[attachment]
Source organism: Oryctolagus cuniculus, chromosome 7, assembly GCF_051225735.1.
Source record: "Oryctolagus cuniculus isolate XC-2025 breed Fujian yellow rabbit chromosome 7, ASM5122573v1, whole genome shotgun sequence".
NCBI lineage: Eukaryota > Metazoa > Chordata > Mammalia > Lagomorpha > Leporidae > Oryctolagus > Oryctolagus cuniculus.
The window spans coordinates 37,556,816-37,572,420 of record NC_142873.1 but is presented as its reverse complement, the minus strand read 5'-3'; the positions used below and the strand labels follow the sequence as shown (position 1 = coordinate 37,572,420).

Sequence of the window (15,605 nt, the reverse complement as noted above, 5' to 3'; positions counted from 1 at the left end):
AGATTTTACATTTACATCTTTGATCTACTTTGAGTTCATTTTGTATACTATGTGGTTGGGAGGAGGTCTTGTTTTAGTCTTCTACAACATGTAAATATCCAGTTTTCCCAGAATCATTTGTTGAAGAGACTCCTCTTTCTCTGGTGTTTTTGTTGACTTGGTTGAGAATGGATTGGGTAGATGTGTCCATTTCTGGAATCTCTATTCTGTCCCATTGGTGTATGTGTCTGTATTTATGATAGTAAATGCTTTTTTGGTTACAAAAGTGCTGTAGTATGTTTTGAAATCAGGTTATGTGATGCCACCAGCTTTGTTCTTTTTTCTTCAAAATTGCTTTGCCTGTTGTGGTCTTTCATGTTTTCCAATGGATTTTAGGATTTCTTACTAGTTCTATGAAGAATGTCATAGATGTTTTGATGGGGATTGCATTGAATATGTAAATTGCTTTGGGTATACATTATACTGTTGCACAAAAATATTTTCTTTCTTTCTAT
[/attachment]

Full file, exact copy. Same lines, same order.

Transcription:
Source organism: Oryctolagus cuniculus, chromosome 7, assembly GCF_051225735.1.
Source record: "Oryctolagus cuniculus isolate XC-2025 breed Fujian yellow rabbit chromosome 7, ASM5122573v1, whole genome shotgun sequence".
NCBI lineage: Eukaryota > Metazoa > Chordata > Mammalia > Lagomorpha > Leporidae > Oryctolagus > Oryctolagus cuniculus.
The window spans coordinates 37,556,816-37,572,420 of record NC_142873.1 but is presented as its reverse complement, the minus strand read 5'-3'; the positions used below and the strand labels follow the sequence as shown (position 1 = coordinate 37,572,420).

Sequence of the window (15,605 nt, the reverse complement as noted above, 5' to 3'; positions counted from 1 at the left end):
AGATTTTACATTTACATCTTTGATCTACTTTGAGTTCATTTTGTATACTATGTGGTTGGGAGGAGGTCTTGTTTTAGTCTTCTACAACATGTAAATATCCAGTTTTCCCAGAATCATTTGTTGAAGAGACTCCTCTTTCTCTGGTGTTTTTGTTGACTTGGTTGAGAATGGATTGGGTAGATGTGTCCATTTCTGGAATCTCTATTCTGTCCCATTGGTGTATGTGTCTGTATTTATGATAGTAAATGCTTTTTTGGTTACAAAAGTGCTGTAGTATGTTTTGAAATCAGGTTATGTGATGCCACCAGCTTTGTTCTTTTTTCTTCAAAATTGCTTTGCCTGTTGTGGTCTTTCATGTTTTCCAATGGATTTTAGGATTTCTTACTAGTTCTATGAAGAATGTCATAGATGTTTTGATGGGGATTGCATTGAATATGTAAATTGCTTTGGGTATACATTATACTGTTGCACAAAAATATTTTCTTTCTTTCTAT